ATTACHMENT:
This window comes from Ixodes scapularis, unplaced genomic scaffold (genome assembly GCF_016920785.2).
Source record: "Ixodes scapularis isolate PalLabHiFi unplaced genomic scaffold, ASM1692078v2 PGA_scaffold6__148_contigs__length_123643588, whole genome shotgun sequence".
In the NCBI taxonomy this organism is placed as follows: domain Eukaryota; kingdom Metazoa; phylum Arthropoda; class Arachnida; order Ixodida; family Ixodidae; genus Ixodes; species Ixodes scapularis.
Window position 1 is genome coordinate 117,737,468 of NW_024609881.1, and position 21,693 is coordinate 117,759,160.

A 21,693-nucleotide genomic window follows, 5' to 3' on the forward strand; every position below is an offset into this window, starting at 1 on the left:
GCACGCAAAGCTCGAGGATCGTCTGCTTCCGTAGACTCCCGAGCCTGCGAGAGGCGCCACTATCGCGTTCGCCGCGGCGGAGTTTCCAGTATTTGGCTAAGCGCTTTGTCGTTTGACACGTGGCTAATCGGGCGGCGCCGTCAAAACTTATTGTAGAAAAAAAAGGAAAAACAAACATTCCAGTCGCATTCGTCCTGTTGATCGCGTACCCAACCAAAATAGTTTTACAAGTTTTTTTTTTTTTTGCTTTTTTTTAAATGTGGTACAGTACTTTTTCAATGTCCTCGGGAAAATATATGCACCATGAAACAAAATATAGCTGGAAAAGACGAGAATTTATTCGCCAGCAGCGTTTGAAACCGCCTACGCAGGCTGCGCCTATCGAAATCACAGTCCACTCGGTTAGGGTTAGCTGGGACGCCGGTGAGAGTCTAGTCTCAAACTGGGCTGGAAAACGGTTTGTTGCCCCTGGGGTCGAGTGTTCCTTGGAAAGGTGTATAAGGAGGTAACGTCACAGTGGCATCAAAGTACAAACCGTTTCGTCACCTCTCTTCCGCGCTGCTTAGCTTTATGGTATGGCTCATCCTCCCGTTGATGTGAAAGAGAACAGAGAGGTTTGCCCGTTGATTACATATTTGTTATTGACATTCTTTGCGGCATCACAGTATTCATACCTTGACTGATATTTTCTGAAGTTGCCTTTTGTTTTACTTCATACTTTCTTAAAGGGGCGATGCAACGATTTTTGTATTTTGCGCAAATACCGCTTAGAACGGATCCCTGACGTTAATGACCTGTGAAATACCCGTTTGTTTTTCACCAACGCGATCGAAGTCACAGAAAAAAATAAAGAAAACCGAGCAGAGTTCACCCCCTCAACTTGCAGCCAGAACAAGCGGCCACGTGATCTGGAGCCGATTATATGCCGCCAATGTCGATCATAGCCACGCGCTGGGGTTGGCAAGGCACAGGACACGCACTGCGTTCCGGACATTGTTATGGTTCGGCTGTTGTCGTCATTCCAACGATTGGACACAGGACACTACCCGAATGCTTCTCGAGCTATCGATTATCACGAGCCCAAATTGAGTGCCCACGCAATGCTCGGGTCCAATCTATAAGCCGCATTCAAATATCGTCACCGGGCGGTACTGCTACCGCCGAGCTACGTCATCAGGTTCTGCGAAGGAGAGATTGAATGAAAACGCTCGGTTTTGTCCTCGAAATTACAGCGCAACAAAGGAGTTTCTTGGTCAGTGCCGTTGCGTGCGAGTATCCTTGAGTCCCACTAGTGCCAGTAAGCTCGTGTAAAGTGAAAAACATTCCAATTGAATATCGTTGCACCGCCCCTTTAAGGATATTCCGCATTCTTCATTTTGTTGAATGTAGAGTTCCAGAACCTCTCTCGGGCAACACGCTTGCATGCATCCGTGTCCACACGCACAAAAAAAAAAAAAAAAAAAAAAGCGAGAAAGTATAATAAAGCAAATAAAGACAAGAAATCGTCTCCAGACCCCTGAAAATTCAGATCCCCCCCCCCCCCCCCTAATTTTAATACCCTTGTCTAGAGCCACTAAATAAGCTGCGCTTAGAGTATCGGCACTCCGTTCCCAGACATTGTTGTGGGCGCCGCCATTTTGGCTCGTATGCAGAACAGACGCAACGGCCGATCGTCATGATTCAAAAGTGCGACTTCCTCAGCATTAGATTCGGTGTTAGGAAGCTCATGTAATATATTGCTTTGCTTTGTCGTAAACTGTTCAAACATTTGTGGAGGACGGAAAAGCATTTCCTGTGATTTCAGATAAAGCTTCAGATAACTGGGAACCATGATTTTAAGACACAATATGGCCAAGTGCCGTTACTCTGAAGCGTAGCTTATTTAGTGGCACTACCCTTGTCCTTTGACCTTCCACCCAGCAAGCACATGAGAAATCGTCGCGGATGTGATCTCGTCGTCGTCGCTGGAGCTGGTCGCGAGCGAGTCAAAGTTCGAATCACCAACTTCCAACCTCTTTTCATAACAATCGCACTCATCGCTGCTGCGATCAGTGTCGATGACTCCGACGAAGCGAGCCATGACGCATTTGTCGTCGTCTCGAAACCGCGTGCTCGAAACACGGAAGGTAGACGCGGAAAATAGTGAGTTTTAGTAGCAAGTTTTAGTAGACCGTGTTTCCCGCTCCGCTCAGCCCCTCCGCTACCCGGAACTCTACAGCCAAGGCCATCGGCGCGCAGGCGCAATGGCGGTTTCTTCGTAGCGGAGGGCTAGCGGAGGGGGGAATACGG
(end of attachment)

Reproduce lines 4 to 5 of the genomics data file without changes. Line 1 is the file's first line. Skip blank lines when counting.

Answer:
Window position 1 is genome coordinate 117,737,468 of NW_024609881.1, and position 21,693 is coordinate 117,759,160.

A 21,693-nucleotide genomic window follows, 5' to 3' on the forward strand; every position below is an offset into this window, starting at 1 on the left: